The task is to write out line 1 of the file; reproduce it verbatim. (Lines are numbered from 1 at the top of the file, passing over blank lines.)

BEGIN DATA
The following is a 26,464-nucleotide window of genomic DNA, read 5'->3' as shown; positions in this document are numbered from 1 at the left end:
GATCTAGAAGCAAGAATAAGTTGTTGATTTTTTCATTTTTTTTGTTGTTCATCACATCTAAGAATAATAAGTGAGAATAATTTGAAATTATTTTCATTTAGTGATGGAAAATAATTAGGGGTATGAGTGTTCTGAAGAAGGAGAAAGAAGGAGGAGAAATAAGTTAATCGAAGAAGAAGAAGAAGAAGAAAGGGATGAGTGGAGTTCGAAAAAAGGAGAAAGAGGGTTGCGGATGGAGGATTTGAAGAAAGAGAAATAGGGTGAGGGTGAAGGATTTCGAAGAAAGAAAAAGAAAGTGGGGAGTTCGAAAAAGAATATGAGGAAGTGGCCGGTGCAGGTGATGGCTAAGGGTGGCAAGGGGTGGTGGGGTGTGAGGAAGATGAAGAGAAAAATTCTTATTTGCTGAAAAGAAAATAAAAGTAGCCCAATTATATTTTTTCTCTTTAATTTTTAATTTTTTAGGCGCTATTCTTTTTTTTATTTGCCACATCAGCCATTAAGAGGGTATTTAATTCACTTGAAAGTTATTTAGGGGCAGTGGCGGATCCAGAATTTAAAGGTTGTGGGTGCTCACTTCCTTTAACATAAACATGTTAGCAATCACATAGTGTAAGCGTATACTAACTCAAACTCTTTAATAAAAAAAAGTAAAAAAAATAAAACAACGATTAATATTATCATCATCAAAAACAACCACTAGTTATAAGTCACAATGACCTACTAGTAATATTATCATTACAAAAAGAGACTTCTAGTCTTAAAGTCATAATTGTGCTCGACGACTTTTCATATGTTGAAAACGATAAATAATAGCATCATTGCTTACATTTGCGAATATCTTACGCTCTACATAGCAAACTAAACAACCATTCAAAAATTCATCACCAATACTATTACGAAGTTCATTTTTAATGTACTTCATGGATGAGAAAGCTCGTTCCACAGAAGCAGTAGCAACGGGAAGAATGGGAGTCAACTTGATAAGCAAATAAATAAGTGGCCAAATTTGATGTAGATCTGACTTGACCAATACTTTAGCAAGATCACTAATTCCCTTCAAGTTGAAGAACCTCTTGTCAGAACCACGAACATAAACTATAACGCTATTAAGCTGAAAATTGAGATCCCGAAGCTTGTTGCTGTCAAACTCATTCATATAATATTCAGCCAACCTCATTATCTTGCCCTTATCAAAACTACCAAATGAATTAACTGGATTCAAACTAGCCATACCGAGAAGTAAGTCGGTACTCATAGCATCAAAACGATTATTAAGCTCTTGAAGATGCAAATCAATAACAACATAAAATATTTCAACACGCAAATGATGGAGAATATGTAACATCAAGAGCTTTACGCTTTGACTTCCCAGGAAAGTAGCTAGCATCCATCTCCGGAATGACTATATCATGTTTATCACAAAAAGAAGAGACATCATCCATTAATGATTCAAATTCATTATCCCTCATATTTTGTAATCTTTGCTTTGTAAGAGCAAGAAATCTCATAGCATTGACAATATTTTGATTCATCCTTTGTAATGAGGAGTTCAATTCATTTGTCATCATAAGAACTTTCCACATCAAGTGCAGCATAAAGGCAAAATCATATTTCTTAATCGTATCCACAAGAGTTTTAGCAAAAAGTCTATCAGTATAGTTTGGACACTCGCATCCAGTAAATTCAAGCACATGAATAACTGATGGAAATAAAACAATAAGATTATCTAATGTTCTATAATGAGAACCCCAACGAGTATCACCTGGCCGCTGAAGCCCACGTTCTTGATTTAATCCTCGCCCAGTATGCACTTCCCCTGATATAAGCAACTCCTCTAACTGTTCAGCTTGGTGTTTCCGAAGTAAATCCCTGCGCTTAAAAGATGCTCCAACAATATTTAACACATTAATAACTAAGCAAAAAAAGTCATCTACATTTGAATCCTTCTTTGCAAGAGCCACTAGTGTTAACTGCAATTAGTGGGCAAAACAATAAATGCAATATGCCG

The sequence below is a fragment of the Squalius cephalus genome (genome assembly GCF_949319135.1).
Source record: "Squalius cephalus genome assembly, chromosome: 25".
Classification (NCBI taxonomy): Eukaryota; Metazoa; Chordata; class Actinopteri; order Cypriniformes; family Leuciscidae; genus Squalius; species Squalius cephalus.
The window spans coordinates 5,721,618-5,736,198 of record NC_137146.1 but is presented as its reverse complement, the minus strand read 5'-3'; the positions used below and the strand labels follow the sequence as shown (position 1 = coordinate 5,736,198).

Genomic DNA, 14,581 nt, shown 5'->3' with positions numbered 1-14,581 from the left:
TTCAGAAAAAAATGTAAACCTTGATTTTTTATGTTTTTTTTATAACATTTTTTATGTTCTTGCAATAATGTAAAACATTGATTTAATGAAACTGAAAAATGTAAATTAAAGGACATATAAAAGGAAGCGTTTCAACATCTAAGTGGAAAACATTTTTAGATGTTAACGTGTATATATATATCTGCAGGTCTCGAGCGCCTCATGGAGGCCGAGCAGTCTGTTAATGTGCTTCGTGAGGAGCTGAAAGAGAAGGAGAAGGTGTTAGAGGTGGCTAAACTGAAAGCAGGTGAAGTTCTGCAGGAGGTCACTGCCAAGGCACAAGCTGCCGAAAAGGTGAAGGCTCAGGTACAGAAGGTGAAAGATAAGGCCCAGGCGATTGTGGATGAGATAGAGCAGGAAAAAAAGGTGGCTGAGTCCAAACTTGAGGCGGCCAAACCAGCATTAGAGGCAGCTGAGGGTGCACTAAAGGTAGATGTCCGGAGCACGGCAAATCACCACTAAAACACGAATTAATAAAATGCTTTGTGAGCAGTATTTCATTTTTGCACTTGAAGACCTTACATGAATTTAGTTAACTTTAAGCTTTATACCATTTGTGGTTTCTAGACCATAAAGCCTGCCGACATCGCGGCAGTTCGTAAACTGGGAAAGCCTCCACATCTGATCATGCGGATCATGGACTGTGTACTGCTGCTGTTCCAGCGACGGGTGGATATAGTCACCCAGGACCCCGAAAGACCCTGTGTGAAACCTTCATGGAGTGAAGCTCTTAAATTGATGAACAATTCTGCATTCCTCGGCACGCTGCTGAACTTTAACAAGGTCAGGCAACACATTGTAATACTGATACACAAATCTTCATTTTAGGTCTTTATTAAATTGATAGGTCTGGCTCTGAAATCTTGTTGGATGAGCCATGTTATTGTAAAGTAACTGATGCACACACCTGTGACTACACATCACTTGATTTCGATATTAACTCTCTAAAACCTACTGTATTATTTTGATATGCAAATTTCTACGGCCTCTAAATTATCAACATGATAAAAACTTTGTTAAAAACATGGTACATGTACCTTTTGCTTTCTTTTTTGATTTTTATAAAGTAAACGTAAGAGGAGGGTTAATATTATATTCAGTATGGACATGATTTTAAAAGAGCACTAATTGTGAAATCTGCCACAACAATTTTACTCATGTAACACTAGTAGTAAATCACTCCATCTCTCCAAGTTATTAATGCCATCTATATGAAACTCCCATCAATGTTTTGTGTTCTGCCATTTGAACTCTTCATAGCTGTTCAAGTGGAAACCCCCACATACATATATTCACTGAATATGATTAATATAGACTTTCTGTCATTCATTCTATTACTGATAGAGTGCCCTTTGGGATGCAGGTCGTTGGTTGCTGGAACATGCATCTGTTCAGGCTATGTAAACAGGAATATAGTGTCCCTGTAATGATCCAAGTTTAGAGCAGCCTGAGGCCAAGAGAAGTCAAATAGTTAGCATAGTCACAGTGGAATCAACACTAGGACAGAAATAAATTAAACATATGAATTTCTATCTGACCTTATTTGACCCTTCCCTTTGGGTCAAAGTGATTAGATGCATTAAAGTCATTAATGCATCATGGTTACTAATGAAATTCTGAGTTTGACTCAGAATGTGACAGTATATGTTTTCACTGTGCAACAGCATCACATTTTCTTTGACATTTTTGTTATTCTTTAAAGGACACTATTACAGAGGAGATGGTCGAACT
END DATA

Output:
The following is a 26,464-nucleotide window of genomic DNA, read 5'->3' as shown; positions in this document are numbered from 1 at the left end: